(The story stays clean. Boaz is startled, asks what Ruth is up to, and then promises to marry her. Success!)
This is not unlike the reunion of Simba and Nala. Can you feel the love? Cuz Simba could feel the love.
I love this scene too because Nala is such a badass, and it’s refreshing to see she can be that and undeniably feminine. She’s beautiful! Simba is captivated by her.
Oh yes. Nala being a badass.
This girl can hold her own. From the very beginning Nala is not only game for every crazy thing Simba throws her way, but she can pin him in a wrestling match and is credited with the idea of how to lose Zazu. Brains and brawns. Fast-forward an adolescence in lion years and the girl is inches from killing a warthog! A warthog! With tusks! (I know, Pumba isn’t that intimidating in this particular scene, but remember, he wrecked those hyenas toward the end of the movie. Kid could mess you up.) Nala is then attacked by an adult male lion (Simba! Woot woot!) and is a BEAST. She almost claws his eyes out. And who knows where the fight would have gone if Simba hadn’t said her name at the crucial moment…that crucial moment being Nala’s pinning him underneath her. Yeah girl. Get it.
I don’t know a single girl who doesn’t entertain fantasies of kicking a deserving guy’s ass.
I don’t know a single guy who doesn’t find ass-kicking girls attractive.
This has nothing to do with the bible, it’s just awesome.
Nala is tough as nails and not just physically. Simba left home guilt-wracked and mourning, and has lived a life of carefree leisure and bumming around. He isn’t about to take up responsibility on a whim. Why would he? He’d have to relive the day his father was murdered AND grow up. Enter Nala, who urges him; regardless of how he feels about it, that’s his duty. The bad guys have taken over the kingdom and his family is starving under the oppression. He is the only hope.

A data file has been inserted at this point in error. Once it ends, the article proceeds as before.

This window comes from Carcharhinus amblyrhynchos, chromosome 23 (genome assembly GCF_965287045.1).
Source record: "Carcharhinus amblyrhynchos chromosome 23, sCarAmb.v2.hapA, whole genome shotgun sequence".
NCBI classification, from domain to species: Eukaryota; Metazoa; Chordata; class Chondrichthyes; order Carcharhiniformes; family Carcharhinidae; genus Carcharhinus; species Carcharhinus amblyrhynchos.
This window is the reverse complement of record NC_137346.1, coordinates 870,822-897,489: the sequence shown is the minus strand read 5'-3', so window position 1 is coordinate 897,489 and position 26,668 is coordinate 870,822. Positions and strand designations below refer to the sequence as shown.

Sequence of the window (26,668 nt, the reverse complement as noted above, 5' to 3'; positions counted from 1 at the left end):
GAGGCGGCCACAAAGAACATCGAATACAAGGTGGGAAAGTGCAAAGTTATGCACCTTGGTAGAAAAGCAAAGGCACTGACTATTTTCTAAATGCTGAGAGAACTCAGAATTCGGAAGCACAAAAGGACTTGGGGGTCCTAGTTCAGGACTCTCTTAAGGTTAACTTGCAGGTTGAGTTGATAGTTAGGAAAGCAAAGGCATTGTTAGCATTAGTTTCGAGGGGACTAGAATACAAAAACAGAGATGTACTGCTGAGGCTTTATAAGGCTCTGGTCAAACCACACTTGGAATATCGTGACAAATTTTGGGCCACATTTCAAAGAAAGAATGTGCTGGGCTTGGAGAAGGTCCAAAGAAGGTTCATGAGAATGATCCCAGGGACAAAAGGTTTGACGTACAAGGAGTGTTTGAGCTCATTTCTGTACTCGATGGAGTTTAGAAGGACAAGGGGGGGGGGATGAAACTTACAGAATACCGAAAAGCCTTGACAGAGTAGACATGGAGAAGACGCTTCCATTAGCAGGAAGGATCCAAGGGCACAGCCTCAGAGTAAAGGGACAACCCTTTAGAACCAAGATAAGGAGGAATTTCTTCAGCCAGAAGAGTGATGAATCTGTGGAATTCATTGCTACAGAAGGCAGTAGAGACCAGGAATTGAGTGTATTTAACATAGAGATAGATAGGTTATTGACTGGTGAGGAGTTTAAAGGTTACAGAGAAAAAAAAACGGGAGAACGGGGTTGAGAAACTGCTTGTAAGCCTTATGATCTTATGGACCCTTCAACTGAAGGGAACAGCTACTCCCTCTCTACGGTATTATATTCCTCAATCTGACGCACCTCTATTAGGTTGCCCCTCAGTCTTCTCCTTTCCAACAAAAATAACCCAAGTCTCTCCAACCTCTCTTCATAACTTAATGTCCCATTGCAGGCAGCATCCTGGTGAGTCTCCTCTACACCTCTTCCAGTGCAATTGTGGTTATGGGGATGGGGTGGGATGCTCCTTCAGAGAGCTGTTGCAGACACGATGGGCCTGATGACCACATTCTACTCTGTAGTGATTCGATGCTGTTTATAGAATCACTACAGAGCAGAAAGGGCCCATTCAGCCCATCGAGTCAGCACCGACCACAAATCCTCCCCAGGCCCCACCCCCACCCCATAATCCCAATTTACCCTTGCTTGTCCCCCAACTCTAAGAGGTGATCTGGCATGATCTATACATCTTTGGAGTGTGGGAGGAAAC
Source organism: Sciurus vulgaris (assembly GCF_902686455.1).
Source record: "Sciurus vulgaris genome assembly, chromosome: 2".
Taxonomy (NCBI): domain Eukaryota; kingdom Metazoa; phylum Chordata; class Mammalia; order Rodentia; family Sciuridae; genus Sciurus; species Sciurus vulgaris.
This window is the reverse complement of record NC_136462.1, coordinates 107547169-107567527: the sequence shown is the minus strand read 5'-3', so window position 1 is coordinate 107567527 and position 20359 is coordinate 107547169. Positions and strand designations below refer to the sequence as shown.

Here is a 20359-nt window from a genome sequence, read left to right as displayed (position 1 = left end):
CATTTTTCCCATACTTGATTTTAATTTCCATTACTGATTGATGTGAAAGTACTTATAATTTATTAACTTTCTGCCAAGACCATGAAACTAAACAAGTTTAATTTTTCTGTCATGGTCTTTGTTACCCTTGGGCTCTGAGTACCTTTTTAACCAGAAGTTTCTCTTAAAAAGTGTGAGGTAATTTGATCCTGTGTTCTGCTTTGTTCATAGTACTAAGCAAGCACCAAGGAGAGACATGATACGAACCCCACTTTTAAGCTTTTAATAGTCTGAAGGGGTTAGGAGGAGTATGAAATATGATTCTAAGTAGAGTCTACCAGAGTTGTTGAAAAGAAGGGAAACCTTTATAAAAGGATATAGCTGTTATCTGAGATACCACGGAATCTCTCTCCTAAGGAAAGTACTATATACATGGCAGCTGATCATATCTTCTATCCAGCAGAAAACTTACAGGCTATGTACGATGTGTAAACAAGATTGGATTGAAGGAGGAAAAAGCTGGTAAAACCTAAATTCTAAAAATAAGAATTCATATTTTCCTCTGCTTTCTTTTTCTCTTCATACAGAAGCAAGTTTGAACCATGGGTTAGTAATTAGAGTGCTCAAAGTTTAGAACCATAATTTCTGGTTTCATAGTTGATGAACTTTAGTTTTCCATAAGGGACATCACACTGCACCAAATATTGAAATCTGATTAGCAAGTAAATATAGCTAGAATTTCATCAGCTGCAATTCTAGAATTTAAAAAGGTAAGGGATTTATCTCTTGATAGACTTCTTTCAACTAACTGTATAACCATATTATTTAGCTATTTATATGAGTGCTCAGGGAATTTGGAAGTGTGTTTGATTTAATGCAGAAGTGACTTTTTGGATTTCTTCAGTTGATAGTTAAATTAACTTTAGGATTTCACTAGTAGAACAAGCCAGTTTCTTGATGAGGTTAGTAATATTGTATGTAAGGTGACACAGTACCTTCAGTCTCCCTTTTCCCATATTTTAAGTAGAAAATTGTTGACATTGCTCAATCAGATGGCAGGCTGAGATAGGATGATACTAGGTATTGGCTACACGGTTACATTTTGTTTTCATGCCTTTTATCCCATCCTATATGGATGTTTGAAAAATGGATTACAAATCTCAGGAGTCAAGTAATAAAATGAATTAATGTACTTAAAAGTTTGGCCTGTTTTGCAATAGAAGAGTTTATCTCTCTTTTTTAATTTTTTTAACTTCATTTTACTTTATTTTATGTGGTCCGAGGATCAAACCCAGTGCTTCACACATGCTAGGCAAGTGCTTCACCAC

I love this scene, because Simba gets so frustrated and flighty and because Nala doesn’t let him off the hook. I love it too, because the whole time she is trying to get him to communicate with her and he just can’t be bothered to try. (Men!)
He pulls the whole “stop patronizing me, lighten up, you sound like my father” thing and she counters with “good. At least one of us does.”
At this point our hostel resounded with “ooh” and “ouch” and “Simba, would you like some ice for that wicked burn?!?”
This obviously distresses the responsibility-skirting king and he storms off. But he can’t get her words out of his head, can he? And do you think he would have gone back, ever, if it hadn’t been for Nala’s tough reminder?
:26 “She speaks with wisdom
And faithful instruction is on her tongue.”
The most poignant thing that sticks out to me is Nala’s belief in something bigger than herself, as opposed to, say, Ariel, who is bored.
Nala is dedicated to the good of her family and the kingdom. She cares about the whole circle of life, not just her immediate desires or needs. She is prepared to lose her life for the greater good.
And don’t lets forget, Nala is heaps of fun.
I found out that Nala means “gift” in Swahili. I can’t think of a better description of what she is to Simba. Simba was a born adventurer and leader in his own right, but note that he didn’t want to adventure alone (he brings Nala with him to the elephant graveyard) and it doesn’t look like he would have taken his place as king without the inspiration of Nala. He loves her for it.
So there you go; here’s to women being fierce, loyal, selfless and feminine, and here’s to wives being a gift to their husbands.